ROCHESTER, N.Y. -- There must be a large number of casual golf fans who click to CBS twice a year, for the Masters in April and the PGA Championship four months later. Their way to golf is through Nick Faldo these days, and Ken Venturi in earlier ones. In between those two events, that population turns to Johnny Miller, for the U.S. Open on NBC. For millions of American men, Father's Day is John, in his NBC/Golf Channel technical fabric synergy shirt. But at the end of next year, NBC and the USGA are parting ways. Raise your hand if you saw that one coming.
At Merion, Mike Davis of the USGA was walking the course with various NBC officials. They all looked so happy! (The rain had finally stopped.) But on the eve of the PGA Championship -- weird timing but it really doesn't matter -- the USGA announced a 12-year deal with FOX to broadcast four national championships, the Senior Open, the Women's Open, the U.S. Amateur and the U.S. Open. Financial terms were not disclosed. Financial terms surely figured here -- they always do.
According to people who might well know, under the current deal, NBC pays $50 million a year to the USGA. FOX doubled that number, $100 million a year for 12 years. On the call round, NBC was said to go to $80 million. ESPN offered about the same, and the promise of four days of ESPN coverage. CBS was never really in the mix, because its highest golf priority would always be the Masters, and that position would be untenable to the USGA.
You can do the math: $1.2 billion. Suggestion to the USGA on how to spend it: find a way to make golf part of the middle-school phys ed curriculum at 10,000 U.S. schools.
Of the quartet of USGA championships, only the U.S. Open is anything like a major TV event, and then only when the sun sets late and the board shines bright. NBC, according to those viewership polls in the golf magazines, does a superb job. Johnny Miller, winner of the 1973 U.S. Open, has been the knowing voice of the U.S. Open broadcast since 1995. The producer Tommy Roy controlled a thousand buttons expertly from some dark place. It was all good. But the USGA wanted change.
And now the most staid of the men's majors, the only one with an 18-hole Monday playoff, is going to FOX, a network one associates with conservative political chatter, NASCAR and, of course, the national pastime, the NFL in all its smash-mouth glory.
Glen Nager, the president of the USGA, who worked on the FOX deal with Davis and another USGA executive, Sarah Hirshland, said on Thursday afternoon that golf wants, and needs, to reach those football fans and NASCAR fans and baseball fans and soccer fans. Sean Hannity fans, no doubt, too. Nager liked the fact that the FOX executives were recreational golfers and not golf experts. The USGA was looking for something else.
"We have golfing sophistication," Nager said. What FOX brought, among other things, was a boffo proposal to promote the U.S. Open, the other championships and to help make golf more of the mainstream sporting culture.
The first and most obvious question is this: who will be FOX's Johnny Miller? The network, and the USGA, will surely want somebody who can help persuade millions of football and baseball fans that it's safe to come into golf's waters. It's a significant responsibility, because among other things, that person will introduce golf to an incalculable number of people. Miller is great at explaining golf to golfers. My guess is that the USGA and FOX will want somebody who can explain golf invitingly to non-golfers.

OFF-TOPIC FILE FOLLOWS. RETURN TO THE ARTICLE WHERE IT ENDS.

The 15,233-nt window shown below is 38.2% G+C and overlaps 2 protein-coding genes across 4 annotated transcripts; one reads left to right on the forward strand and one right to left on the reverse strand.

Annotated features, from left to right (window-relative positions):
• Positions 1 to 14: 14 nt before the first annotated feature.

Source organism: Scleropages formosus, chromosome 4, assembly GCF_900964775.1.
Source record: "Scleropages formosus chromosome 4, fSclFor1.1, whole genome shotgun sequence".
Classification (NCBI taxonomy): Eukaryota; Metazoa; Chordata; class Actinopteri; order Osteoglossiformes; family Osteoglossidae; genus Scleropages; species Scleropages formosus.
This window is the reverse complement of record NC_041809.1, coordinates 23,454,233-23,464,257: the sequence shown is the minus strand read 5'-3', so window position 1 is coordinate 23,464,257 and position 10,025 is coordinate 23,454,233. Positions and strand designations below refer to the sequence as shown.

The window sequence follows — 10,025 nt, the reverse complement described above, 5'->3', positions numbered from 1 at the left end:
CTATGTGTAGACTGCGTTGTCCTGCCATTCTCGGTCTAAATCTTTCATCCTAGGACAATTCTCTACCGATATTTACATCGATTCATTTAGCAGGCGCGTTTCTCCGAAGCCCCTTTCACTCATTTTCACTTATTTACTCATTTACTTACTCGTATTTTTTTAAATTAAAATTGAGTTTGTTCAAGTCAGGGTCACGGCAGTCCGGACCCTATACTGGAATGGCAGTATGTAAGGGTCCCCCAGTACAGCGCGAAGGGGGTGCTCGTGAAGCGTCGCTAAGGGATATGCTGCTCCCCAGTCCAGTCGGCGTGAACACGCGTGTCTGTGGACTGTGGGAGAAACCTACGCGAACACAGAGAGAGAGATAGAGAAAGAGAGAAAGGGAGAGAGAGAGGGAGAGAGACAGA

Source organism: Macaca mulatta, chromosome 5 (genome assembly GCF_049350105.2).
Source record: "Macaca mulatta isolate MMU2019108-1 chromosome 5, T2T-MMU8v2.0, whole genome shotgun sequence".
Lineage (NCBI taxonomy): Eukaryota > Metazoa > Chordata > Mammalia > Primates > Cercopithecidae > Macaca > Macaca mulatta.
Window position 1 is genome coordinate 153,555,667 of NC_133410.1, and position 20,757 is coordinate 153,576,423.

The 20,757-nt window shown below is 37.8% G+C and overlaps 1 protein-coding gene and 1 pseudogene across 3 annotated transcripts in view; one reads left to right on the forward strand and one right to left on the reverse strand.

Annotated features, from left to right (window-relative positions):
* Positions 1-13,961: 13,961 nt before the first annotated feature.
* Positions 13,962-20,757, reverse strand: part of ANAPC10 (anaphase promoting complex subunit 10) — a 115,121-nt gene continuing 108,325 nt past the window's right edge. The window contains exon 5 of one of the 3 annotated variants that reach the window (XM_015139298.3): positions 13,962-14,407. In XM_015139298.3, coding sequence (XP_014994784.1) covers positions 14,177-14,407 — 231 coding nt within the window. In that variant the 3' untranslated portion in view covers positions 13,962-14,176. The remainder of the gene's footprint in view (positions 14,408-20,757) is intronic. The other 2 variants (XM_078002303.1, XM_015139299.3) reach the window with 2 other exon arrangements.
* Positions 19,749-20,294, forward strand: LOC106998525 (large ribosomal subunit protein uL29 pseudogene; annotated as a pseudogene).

Phil Mickelson would be ideal in this role, but he's occupied for the next five or ten years, especially in mid-June. Phil's caddie, Jim (Bones) Mackay, would be even better, but he's Phil's caddie. Annika Sorenstam? Insightful, but too flat. Paul Azinger? An ancient mariner. (He's 53.) Colin Montgomerie? Too British, no majors. David Duval? A possibility, but a distant one. This will not be an easy job to fill. Nager did not rule out the possibility of Miller following the USGA to FOX. Miller's immediate comments, in the wake of the news, would make such a move unlikely. He did, after all, call the news "a bummer," and he wasn't quoting the Dude from The Big Lebowski.
You can always follow the money on these sorts of deals, but I suspect there are other things going on here. Cross-promotion, brand-building, the promise to be more devoted to the other championships can are all, surely, part of it.
But another part of it is that the USGA is, at times, the most hide-bound of organizations. Witness the 18-hole playoff. The banning of the anchored putting stroke. The devotion to arcane rules like stroke-and-distance for out-of-bounds. Here, with this TV deal, it had a chance to swing the other way, to the flat-brimmed crowd, in a really big way. You know what the USGA has done here? It's taken a page from the PGA of America. It made a populist move. When yellow flags wave at FOX NASCAR races a couple years from now, look for that old-timey red, white and blue USGA emblem on them. It's all about cross-promotion, right? Golf is a brand, or the U.S. Open is, anyway.